5 September 2007
Genetic testing services, including paternity and some health-related tests, are becoming increasingly available to the general public via the internet and other direct-to-consumer routes. Providers claim this increases the privacy and convenience of testing but, as with other types of genetic tests, limited regulation applies to their use.
One group of tests offered over-the-counter are nutrigenomic tests, which combine testing for multiple common genetic variants (such as those linked in some way to heart disease or osteoporosis) with information on diet and lifestyle, and on the basis of these results suggest a diet supposedly tailored to promote health and reduce the risk of disease in the individual. A report by the US Government Accountability Office last year raised concerns that such tests might mislead consumers by, for example, making unsound or ambiguous predictions about health risks, and making unwarranted recommendations to purchase unnecessary dietary supplements (see previous news story).
It is also feared that people may be following the dietary regimes ‘prescribed’ by such tests without proper medical advice; although many manufacturers advise that consumers discuss test results with their doctors, it is uncertain how many people follow this advice. This issue is addressed in a new paper analyzing the results of two 2006 US surveys on direct-to-consumer nutrigenomic tests [Goddard KA et al. (2007) Genet Med. 9(8): 510-7].
In a survey of the general public, 14% of the 5250 respondents were aware of nutrigenomic tests and 0.6% had used them. These figures showed that awareness of nutrigenomic tests was on a par with that of pharmacogenetic tests (despite the fact that there is far more scientific evidence to support the use of selected forms of pharmacogenetic testing), and lower than awareness of other forms of genetic testing such as disease risk prediction, diagnosis or screening (30-50%). A significantly higher proportion of the 1225 clinicians interviewed in a second study reported awareness of nutrigenomic tests (44%), although almost half (41%) had never had a patient ask about such tests, and most (74%) had never discussed nutrigenomic test results with a patient.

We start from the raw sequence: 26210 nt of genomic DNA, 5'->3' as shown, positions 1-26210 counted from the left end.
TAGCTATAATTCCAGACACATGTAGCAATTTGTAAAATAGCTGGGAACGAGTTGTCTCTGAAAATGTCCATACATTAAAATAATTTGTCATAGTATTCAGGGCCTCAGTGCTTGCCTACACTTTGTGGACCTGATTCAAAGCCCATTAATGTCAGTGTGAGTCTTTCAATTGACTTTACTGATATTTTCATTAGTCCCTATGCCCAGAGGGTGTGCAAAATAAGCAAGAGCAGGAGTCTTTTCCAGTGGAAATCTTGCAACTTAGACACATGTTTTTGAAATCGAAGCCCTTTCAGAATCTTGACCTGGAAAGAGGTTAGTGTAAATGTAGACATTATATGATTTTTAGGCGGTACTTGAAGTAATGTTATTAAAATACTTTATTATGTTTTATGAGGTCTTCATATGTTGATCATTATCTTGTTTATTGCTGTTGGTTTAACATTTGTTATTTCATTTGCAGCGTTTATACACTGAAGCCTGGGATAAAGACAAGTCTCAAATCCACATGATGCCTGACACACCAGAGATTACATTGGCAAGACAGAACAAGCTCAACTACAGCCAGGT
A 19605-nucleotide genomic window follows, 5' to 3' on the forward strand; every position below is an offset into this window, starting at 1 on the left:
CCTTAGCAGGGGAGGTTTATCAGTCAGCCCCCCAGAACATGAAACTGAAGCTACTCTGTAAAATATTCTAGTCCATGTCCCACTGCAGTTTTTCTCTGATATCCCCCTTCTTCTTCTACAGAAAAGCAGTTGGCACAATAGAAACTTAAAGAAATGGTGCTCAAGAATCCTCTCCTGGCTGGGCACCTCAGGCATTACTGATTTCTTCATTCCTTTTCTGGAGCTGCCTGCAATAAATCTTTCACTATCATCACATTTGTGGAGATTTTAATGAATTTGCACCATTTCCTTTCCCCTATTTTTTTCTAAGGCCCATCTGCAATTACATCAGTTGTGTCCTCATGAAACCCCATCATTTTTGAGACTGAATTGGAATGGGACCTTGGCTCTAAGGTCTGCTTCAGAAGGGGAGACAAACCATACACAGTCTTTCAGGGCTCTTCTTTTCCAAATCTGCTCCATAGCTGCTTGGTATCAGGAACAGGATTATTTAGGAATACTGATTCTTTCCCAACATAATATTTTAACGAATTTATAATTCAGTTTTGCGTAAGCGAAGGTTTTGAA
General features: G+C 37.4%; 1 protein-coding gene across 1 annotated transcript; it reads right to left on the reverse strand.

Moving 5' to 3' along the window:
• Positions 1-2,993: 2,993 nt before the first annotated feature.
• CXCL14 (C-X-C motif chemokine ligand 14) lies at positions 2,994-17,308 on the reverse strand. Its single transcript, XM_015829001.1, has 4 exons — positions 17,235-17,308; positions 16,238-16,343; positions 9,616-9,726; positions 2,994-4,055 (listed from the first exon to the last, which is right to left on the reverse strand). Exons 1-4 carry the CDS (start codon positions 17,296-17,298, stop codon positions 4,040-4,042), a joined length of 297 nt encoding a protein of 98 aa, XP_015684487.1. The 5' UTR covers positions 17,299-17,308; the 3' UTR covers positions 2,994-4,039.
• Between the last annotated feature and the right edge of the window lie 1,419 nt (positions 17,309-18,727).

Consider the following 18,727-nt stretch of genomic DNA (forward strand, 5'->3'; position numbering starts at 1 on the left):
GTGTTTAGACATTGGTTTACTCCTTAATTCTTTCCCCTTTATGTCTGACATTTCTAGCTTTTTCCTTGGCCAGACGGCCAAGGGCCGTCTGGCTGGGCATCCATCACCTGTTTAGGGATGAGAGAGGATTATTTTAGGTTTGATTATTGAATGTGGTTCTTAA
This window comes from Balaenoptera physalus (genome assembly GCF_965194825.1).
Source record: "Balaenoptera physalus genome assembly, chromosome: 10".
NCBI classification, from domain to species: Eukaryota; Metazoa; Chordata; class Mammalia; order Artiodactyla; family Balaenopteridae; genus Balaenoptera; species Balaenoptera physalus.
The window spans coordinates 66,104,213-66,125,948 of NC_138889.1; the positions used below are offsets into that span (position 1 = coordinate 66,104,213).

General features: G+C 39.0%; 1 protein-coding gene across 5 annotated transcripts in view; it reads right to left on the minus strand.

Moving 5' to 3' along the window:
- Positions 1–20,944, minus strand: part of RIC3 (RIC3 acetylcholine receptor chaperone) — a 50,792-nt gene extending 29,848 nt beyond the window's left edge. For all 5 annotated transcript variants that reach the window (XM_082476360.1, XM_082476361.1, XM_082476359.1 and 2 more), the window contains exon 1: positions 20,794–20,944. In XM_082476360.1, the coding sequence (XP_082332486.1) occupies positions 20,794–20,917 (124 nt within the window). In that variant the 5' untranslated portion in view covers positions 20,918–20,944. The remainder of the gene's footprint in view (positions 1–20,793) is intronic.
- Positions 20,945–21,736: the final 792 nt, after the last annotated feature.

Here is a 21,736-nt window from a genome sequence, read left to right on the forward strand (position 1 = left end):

The authors report that “the vast majority” of individuals who reported awareness of direct-to-consumer nutrigenomic tests had not used them, but note with some concern that the media was the primary source of information for both consumers and clinicians. They therefore call for more prominent educational initiatives from professional and government bodies in this area, if only to emphasise the current lack of evidence to support nutrigenomic testing. It is suggested that awareness of this form of testing is likely to rise in the future as advertising increases, and that appropriate policies and education should be developed.
Looking further ahead to a time when genuinely beneficial and validated forms of nutrigenomic testing might become available, the authors also express concern that direct-to-consumer testing might increase health disparities, because of their finding that younger, wealthier and better educated individuals had generally higher awareness of (and presumably capacity to pay for) nutrigenomic tests.
Comment: This study provides new data and raises a number of important issues, including the importance of making sure that health professionals are suitably informed about the health benefits (or otherwise) of forms of genomic testing that are becoming increasingly available (and marketed) to the general public.